Sunday, May 16, 2010

Learning RF - The One Lens Approach

In the last decade or so, the main lenses used on my SLR/DSLR were 28-70mm, 17-55mm (DX), and 24-50mm.  I've also used 80-200mm and 70-200mm but they were simply too large and heavy to travel with me on holidays.  On the compact side, I've grown accustomed to wider angle too, thanks to compacts like Panasonic LX2, LX3, and Leica DLux 4.

I did not take long to decide that the 24mm Elmarit would be included in my lens line-up with the M9.  I wanted a more versatile lens that I can comfortably carry with the M9 and must be able to shoot in low light.  This would also be my 'default' lens that I will use 70%+ of the time.  After a lot of research and browsing samples on the internet, the 35mm Summilux seemed like the right choice for me.  The only doubt I had was the focal length itself since I have not shot at 35mm all that much.

So the 35mm Summilux became my learning lens with the M9 in the next few months.  I was forced to get accustomed to it since I will be my default lens.  I've read many suggestions that it is better to learn rangefinder shooting with the least variable as possible.  Working with one lens meant that I could concentrate more on the focusing technique, speed, learning the M9 metering, and focused on shooting as effectively as possible.  The 35mm Summilux let me do all that, in all conditions, bright or dark, be it people shoot or nature shoot.

Soon I got a hang of the lens, focusing, composing, and the old-fashioned metering of the M9.  This lens, despite its focus shift reputation, is very good indeed.  It's sharp wide-opened, and still delivers that three dimensional look the photos.  It's smooth to operate, and is not too large to carry (although some may disagree).  

So if you're new to rangefinder photography, or in fact, just photography itself, you will find that working with the least complicated gears and settings will let you concentrate more on photography itself rather than the equipment.  

Here are some photos taken during the early days with the M9 and the 35mm Summilux.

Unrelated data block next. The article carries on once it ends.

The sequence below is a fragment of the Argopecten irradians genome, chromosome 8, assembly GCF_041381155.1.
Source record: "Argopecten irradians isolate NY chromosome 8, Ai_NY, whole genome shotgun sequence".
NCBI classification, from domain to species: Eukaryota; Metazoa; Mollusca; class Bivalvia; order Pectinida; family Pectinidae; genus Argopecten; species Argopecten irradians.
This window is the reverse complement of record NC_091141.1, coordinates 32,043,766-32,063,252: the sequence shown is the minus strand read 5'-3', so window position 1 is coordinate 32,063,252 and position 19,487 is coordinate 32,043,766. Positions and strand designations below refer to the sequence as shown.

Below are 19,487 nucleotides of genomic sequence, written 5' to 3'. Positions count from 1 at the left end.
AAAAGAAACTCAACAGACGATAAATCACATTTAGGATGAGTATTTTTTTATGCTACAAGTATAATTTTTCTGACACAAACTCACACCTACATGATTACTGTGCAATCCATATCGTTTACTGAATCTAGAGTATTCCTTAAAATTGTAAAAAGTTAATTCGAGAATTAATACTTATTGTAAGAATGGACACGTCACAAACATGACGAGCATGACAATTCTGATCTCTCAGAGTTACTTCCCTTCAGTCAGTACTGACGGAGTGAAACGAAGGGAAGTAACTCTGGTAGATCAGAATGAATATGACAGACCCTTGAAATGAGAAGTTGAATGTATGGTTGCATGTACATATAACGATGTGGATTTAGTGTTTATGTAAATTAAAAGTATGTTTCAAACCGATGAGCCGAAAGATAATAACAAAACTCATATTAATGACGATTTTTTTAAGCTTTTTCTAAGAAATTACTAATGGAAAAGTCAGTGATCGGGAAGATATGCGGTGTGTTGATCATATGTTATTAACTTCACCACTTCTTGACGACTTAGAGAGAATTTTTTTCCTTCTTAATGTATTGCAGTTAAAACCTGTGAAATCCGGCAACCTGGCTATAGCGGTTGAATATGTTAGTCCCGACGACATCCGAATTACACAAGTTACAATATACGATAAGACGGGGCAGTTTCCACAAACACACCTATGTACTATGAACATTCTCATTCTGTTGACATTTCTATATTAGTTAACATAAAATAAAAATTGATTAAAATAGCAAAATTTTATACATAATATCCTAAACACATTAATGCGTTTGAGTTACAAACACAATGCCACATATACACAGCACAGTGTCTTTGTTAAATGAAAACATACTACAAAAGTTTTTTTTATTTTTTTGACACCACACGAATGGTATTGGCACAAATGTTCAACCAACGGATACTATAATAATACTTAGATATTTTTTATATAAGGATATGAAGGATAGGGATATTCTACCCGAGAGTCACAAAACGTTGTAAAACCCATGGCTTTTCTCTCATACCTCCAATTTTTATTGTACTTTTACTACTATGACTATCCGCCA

Composing within 35mm frame wasn't easy for me because I'd been shooting with 24-28mm focal length most of the time.  Given some time and practice, the narrower 35mm perspective can produce very interesting result too.  These swings at the back of my house had always been seen as cheerful & fun objects.  However, composing the shot a little differently and processing it in black & white, this shot appears a little cold and rather spooky!

I wanted to see how well the subject can be separated using the maximum aperture setting.  Here the red leaf is optically isolated from the green surrounding trees. 

Carrying my M9 along to a local shopping complex over the new year period, I snapped this photo to see how well the background lights would be rendered at maximum aperture.  I'm glad I made the right choice with the Summilux.  It renders the bokeh in a true Leica style and it handles low light very well.

Manual focusing, with practice, can be just as quick as autofocus especially in low light.  Below are some of my early 'people shots' taken with the 35 Summilux.


  1. Thanks for sharing. I now sold my DSLR body and using only GF1 with a pancake lens. Feel the same when shooting only 1 prime lens. Better to focus on composition and shooting technique rather than equipment. Have used manual focus from time to time and love it.

  2. Nice set up, Tarm. Have you tried the Leica D 45mm/2.8? I played with one a few weeks ago and quite liked it. The macro is nice, and the bokeh isn't bad.

    But for that money, I'd save up more for a real Leica, a used 28/2.8 can be had for just a bit more money even tho you don't get a macro function!